In order to apply or learn the throw important didactic points are that your center of mass is positioned under that from uke. This is achieved by a combination of pulling/lifting (tsuri-komi) and lowering your body by bending your knees.

    The other points you raise are ... perhaps ... somewhat overanalysis that will be pedagogically of very limited help in order to learn or accomplish the thorw. Variations of all these points will happen depending on your build, age, action, reaction, strength, height, etc.

    These are essentially the points which wdax has already kindly pointed out.

    The second point in addition to the position of your center of mass as compared to that of uke, is that your actions are coordinated. Even if you accomplish every step, but not at the right moment, in the right proportion, then the intended resultant action (a successful throw) will fail.

    So this is what I should have taken from your response (among other things): when one begins the lever action of O Goshi the weight of uke as they are pivoting over the hip will cause a stop in the action. When the pivoting begins, a sufficient amount of weight is transferred to the hip and consequently to the floor, enough to cause a stop in action.

    Everything else you have written about resonates well with me, and I understand that these other considerations apply to most if not all "throwing principles".


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    afulldeck

    Posts : 377
    Join date : 2012-12-30

    Re: O Goshi

    Post by afulldeck on Fri Feb 15, 2013 11:24 am

    Hanon wrote:How many posters here execute there O-goshi in the same manner shown in the clip above posted by our friend Okazi?

    I don't????????? Embarassed affraid

    Mike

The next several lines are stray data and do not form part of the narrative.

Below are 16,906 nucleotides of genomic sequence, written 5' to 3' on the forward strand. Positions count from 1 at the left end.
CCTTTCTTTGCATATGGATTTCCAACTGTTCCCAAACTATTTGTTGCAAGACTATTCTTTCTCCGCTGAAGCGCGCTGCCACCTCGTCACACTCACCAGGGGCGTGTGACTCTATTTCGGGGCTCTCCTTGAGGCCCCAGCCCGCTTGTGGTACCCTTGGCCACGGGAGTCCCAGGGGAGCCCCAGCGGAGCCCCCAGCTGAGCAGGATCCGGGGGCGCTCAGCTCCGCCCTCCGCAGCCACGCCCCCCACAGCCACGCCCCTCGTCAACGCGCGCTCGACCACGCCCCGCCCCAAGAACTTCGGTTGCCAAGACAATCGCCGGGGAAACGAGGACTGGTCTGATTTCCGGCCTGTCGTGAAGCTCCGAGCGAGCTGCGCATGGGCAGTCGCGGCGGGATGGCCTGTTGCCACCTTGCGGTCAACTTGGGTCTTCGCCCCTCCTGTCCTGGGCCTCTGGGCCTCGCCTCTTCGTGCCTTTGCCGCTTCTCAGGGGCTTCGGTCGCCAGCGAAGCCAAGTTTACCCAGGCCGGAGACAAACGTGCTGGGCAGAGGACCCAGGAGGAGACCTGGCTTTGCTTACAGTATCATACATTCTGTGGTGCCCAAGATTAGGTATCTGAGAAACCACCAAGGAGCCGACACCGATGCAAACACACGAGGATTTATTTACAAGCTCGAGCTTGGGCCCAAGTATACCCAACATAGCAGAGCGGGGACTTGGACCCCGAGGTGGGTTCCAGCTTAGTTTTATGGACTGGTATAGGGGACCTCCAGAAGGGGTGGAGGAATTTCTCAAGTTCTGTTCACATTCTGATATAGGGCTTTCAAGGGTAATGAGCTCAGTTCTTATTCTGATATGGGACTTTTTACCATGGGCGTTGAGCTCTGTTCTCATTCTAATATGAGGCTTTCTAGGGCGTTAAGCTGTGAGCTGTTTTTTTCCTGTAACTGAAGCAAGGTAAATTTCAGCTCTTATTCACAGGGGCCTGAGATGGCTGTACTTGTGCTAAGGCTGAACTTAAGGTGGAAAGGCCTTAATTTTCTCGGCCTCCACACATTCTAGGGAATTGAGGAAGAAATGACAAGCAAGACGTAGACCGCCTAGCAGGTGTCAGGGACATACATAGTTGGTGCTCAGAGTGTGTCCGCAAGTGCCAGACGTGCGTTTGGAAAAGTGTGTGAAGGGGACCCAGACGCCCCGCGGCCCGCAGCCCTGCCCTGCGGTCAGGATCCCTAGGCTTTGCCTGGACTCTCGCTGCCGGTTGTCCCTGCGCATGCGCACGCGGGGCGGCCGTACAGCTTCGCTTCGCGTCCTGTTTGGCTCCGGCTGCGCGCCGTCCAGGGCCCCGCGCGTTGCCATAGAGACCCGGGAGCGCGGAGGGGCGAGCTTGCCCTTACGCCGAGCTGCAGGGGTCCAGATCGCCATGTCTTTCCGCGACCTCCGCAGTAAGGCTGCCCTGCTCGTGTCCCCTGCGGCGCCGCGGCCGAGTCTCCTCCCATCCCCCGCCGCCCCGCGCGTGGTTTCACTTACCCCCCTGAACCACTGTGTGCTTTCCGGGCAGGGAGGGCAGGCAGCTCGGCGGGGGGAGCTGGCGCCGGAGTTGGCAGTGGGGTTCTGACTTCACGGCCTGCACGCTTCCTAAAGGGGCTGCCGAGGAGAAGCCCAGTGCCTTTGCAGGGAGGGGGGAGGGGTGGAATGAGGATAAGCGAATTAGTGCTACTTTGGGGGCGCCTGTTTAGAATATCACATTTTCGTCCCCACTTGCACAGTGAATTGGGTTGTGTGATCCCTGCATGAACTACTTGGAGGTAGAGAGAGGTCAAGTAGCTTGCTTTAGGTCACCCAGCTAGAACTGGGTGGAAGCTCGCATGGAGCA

I start similar to the clip but after achieving the underhook, (a) I lock my head to uki chest and I don't unbalance myself with that lean you see tori did, instead (b) I kinda of drive into uki keeping my upper body as erect as possible (ie. More of a twist than a lift.) to throw.

    GregW

    Posts : 102
    Join date : 2013-01-22
    Location : Norman, Oklahoma

    Re: O Goshi

    Post by GregW on Mon Mar 11, 2013 7:16 am

    If I understand the original poster's question, he has conceptualized o goshi with the idea that he should go in low, knees bent, wrapping the arm around the waist, and then straightening his legs to lift uke off his feet for the throw. With respect to the other commenters so far, I add my own observations. When I teach o goshi, I try to demonstrate that, once tori's hip is in the proper place, with regard to uke's center of mass, uke's feet automatically come up off the floor. Tori doesn't have to straighten his knees to lift uke at all, really. Once the friction of uke's feet against the mat is broken, a slight turn of tori's head is sufficient to throw. It takes very little strength if the position is correct.

    With beginner students, I have them do uchikomi with o goshi very slowly at first until they can feel the shift in balance that takes place. Once they can feel that, they can build muscle memory and begin to increase the tempo of the attack.

    gabe_tash

    Posts : 10
    Join date : 2013-04-03

    Re: O Goshi

    Post by gabe_tash on Wed Apr 03, 2013 11:46 am